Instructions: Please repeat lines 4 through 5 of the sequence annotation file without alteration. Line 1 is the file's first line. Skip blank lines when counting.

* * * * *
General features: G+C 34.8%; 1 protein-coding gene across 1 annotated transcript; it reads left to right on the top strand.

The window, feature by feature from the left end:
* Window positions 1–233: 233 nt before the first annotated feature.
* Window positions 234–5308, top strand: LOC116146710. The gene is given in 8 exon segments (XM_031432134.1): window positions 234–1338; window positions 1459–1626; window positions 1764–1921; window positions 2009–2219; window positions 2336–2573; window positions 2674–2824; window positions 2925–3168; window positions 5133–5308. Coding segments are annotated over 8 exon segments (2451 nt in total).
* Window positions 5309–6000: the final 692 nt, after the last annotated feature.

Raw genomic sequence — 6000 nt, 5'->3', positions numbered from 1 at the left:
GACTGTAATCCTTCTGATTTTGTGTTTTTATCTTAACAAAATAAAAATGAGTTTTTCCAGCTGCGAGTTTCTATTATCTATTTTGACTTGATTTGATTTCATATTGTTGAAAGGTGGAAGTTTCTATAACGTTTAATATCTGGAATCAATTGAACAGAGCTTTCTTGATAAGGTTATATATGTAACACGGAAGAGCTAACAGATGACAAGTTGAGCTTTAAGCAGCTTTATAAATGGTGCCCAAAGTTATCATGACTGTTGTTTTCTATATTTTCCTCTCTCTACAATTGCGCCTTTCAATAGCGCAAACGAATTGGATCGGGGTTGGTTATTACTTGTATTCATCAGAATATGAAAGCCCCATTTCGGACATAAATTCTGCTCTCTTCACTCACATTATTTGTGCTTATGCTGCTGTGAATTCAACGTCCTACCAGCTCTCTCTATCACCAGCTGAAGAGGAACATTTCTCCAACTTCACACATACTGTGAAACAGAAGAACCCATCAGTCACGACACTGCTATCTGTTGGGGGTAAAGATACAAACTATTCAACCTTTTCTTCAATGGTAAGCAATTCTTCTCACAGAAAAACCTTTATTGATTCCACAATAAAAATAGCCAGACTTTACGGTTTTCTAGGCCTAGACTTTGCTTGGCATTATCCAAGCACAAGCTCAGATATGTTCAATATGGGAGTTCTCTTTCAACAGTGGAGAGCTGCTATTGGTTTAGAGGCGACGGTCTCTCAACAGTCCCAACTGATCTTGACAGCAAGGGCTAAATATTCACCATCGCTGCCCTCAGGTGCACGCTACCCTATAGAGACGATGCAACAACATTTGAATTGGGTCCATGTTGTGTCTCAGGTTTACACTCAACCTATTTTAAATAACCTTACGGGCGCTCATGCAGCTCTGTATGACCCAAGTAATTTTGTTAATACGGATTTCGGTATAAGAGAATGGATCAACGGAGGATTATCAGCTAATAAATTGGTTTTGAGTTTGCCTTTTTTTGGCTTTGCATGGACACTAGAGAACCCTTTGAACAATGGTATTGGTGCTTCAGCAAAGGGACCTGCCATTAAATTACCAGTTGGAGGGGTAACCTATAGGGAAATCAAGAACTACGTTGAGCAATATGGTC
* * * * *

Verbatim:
* Window positions 234–5308, top strand: LOC116146710. The gene is given in 8 exon segments (XM_031432134.1): window positions 234–1338; window positions 1459–1626; window positions 1764–1921; window positions 2009–2219; window positions 2336–2573; window positions 2674–2824; window positions 2925–3168; window positions 5133–5308. Coding segments are annotated over 8 exon segments (2451 nt in total).
* Window positions 5309–6000: the final 692 nt, after the last annotated feature.